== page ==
Understanding our responsibility

This week on #MeetAScientist, learn about University of Washington Chemical Engineering professor Lilo Pozzo. Lilo's research group explores properties of nanomaterials with applications spanning from photovoltaic cells to protein engineering. Born in Argentina and raised in Puerto Rico, Dr. Pozzo recently spent time in Puerto Rico with her research group helping restore power to the island using microgrids and solar arrays, an effort recognized in a New York Times piece. Dr. Pozzo was recently awarded the UW College of Engineering faculty award for Teaching and Learning, and was honored at the Latinx Faculty Awards last year. 

When did you first identify as a scientist? What does your research center on today?

It was sometime during the first year of graduate school that I first seriously identified myself as a scientist. During my undergraduate studies, I was fortunate to interact with excellent faculty at the University of Puerto Rico Mayaguez that provided outstanding examples of effective and passionate teaching. This cemented my drive to become a faculty member and seek an academic career in the future. This was, however, motivated primarily by a personal interest in teaching Chemical Engineering and not so much at that time for performing academic research. During my first year of graduate school at Carnegie Mellon, my thesis advisor exposed and trained me to work on rigorous academic research projects and I instantly loved the experience. I published my first paper shortly after this first year and I was ‘hooked’ ever since. I now love all aspects of my faculty job, namely teaching and research, equally.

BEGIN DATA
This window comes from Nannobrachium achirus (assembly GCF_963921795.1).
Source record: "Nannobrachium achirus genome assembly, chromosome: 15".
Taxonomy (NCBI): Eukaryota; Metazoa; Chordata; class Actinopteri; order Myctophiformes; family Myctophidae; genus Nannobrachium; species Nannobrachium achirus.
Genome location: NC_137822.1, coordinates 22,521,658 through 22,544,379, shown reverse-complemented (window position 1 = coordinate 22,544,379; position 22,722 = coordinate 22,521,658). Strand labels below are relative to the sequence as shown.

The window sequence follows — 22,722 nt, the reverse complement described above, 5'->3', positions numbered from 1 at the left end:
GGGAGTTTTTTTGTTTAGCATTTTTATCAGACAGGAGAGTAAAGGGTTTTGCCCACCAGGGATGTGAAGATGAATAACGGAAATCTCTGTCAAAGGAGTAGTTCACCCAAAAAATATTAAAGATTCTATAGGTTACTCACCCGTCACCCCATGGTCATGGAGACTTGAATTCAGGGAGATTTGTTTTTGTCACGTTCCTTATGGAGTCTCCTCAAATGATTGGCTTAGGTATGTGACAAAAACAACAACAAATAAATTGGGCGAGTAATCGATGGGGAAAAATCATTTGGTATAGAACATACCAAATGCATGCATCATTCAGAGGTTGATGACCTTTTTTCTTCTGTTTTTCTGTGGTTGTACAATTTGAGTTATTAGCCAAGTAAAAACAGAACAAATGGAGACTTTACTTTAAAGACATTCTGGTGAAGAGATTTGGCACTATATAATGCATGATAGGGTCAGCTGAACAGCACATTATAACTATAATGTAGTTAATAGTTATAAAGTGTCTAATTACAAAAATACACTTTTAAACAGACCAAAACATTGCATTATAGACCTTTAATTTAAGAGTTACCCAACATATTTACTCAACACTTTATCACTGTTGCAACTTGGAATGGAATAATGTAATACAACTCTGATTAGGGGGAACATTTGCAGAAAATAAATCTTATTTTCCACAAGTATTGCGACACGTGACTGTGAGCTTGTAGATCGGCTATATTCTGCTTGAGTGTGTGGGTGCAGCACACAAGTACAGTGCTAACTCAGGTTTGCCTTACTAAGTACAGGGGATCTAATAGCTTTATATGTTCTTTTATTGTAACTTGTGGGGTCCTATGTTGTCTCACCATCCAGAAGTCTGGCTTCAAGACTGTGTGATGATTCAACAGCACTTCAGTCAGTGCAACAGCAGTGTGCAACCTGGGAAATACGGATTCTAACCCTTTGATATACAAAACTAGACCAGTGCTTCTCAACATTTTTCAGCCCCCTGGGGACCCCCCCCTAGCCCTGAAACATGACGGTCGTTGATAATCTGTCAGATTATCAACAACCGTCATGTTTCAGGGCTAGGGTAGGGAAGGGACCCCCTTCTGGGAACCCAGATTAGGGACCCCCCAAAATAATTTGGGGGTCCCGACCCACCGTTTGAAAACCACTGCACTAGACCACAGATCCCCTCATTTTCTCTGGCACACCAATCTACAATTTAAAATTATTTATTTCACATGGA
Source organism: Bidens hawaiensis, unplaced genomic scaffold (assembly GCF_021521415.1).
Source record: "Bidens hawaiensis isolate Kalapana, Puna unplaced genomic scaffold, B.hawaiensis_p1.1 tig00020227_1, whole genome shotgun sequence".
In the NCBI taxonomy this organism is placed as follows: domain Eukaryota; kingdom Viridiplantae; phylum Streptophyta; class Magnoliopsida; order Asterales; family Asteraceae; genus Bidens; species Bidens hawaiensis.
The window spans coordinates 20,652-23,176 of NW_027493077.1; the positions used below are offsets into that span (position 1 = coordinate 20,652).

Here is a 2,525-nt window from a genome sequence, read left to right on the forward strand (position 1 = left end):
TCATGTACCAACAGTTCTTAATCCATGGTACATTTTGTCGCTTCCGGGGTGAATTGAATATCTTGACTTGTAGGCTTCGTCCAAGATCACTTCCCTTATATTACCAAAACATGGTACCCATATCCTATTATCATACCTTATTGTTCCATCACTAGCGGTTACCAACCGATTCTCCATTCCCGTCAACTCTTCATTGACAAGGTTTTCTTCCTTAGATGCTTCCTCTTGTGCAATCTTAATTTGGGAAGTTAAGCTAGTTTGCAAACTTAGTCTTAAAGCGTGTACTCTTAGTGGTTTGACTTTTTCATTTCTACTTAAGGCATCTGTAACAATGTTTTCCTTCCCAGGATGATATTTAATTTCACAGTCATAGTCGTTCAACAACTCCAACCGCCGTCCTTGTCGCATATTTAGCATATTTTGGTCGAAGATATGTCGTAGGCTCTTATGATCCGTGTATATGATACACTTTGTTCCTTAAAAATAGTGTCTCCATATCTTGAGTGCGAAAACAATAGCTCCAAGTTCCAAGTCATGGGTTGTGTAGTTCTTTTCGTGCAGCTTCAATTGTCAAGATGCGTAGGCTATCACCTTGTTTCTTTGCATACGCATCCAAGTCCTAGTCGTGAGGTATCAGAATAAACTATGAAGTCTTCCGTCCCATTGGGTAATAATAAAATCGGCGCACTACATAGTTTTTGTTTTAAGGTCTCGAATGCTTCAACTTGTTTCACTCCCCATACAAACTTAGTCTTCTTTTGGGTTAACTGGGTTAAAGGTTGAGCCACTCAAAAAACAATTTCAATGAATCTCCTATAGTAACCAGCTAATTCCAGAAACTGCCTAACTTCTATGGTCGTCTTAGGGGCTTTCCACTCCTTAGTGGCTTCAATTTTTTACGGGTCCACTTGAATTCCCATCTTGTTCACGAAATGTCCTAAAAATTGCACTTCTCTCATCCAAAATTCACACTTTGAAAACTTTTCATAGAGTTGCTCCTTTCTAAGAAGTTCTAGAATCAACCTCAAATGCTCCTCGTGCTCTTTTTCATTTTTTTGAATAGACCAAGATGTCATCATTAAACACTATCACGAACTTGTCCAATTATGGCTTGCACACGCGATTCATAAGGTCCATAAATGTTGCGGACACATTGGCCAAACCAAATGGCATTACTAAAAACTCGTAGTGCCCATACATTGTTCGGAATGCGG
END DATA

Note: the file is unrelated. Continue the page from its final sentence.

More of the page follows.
Our group’s research today centers on controlling material properties and understanding how these arise in polymers and colloidal systems. ‘Colloids’ is a broad term encompassing most of nano materials but also including emulsions, foams, aerosols and larger particle dispersions. We use advanced techniques, such as neutron and x-ray scattering, to analyze material structures and to learn about how these relate to macroscopic properties. This knowledge then enables us to control properties by manipulating structure and we use this approach to solve engineering problems in many different areas. Currently, we are working on developing better contrast agents for medical imaging and therapy and also on synthesizing new materials for use in grid-scale energy storage technologies. As you see, the intended applications are very broad but the link between all of these projects is the fundamental understanding of material structure-property relationships.